Plum Burgers focuses on vegan burgers and shakes, as well as its popular mac ’n’ yease, while Ezell’s Express pared its vast selection down to chicken strips, wingettes, fries, and rolls. Barking Frog Mobile Kitchen also serves a few home standbys, including truffle macaroni and cheese and braised short-rib sandwiches. Regulations prevent Narwhal from serving its beloved raw oysters (one day!), so obviously it fries them. Occasionally food trucks are used to test items for the brick-and-mortar menu, sort of like a farm team.

Since the ice-cream-truck method of driving around a neighborhood and blasting nursery rhymes isn’t a proper marketing strategy for these food trucks, they use other means. All four are busy on social media, cater social and corporate events, and can be found at various locations throughout the city, not just at Microsoft and Amazon. Barking Frog Mobile Kitchen will launch new menu items at the Velvet Underground Dining Experience on March 8.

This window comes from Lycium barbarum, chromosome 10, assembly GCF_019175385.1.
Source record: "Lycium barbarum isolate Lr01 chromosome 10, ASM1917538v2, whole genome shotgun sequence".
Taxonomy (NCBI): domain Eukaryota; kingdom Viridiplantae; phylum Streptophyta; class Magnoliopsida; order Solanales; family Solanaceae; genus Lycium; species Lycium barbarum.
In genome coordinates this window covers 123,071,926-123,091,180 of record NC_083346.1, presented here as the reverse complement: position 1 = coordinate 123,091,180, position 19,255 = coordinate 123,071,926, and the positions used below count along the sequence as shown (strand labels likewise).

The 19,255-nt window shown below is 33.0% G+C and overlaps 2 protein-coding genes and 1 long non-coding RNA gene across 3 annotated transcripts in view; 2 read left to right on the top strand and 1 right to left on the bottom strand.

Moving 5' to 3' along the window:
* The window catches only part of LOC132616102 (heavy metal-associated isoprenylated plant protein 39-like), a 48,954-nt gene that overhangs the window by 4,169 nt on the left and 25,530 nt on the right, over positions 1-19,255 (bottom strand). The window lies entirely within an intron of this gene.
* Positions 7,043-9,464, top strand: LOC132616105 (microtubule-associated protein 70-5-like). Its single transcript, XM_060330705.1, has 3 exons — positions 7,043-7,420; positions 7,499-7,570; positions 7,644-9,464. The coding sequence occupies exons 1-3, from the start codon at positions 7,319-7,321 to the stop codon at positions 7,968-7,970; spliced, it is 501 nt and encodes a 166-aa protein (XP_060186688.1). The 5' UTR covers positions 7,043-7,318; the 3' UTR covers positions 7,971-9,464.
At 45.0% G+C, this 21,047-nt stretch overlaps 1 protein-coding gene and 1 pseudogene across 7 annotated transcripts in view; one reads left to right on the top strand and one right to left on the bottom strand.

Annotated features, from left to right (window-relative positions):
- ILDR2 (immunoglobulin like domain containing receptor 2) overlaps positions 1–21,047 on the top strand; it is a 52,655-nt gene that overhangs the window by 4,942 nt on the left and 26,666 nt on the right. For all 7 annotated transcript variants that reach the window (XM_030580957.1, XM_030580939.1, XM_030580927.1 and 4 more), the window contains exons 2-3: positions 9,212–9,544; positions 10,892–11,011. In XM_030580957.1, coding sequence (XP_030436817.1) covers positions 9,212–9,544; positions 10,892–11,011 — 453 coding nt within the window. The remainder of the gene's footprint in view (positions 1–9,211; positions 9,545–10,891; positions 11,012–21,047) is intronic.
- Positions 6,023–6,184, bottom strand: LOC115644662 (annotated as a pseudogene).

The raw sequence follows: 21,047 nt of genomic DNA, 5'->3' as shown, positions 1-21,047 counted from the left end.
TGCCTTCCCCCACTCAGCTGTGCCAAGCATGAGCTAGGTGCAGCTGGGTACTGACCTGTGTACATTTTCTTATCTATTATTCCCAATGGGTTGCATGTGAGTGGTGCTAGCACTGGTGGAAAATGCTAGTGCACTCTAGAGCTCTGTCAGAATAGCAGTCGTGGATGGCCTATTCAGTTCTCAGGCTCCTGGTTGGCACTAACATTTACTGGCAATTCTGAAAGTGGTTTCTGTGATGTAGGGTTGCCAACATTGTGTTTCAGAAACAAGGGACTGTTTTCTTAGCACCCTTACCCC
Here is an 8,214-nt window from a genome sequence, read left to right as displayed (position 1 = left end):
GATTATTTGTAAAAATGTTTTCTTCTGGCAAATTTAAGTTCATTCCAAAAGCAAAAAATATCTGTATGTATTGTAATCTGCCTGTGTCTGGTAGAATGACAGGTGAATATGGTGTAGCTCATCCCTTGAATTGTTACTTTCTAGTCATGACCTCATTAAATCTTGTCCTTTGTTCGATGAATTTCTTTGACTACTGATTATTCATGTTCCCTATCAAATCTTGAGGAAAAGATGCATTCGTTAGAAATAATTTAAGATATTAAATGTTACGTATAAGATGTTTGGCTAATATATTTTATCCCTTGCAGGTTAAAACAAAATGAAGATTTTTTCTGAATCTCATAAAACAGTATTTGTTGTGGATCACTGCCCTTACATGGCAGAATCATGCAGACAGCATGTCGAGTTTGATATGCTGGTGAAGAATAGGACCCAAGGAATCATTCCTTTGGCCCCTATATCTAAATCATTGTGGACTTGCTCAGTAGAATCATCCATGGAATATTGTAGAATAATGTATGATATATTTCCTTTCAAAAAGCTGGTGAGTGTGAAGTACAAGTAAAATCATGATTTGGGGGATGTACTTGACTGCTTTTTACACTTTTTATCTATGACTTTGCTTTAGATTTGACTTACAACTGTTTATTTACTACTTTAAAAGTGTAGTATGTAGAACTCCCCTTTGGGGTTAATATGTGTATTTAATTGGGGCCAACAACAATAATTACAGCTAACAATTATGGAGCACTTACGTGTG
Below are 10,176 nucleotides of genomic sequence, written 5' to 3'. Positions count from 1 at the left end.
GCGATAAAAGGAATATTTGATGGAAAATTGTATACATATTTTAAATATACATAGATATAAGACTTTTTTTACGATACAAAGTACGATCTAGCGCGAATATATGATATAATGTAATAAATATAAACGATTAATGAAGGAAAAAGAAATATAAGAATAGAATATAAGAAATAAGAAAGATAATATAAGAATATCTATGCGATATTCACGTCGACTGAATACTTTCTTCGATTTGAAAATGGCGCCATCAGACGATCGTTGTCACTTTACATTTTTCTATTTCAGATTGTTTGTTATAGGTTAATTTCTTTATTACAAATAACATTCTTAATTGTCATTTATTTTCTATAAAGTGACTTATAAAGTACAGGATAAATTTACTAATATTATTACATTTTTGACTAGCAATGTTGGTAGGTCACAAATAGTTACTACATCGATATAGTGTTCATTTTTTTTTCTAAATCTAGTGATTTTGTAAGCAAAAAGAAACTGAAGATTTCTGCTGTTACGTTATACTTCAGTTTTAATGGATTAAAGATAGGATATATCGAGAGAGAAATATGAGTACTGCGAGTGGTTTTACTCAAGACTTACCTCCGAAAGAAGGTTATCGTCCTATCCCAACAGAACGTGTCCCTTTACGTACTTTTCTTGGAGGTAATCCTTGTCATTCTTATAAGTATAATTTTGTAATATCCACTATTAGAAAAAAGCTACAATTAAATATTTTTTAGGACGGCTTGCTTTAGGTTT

Like a catered mobile billboard, each vehicle spurs customers to try the expanded menu at the brick-and-mortar location, which you could probably find by following the food truck.

There’s no telling whether more Seattle restaurants will transition to food trucks, though one can fantasize about places like Paseo and The Wandering Goose. In Kansas City, McDonald’s recently launched the one-and-only McDonald’s Fry Truck, just in case anyone hadn’t heard of McDonald’s. Applebee’s and Sizzler have one, too. How this affects the food-truck movement remains to be seen, but one thing is certain: Not so cool now, are you, food trucks?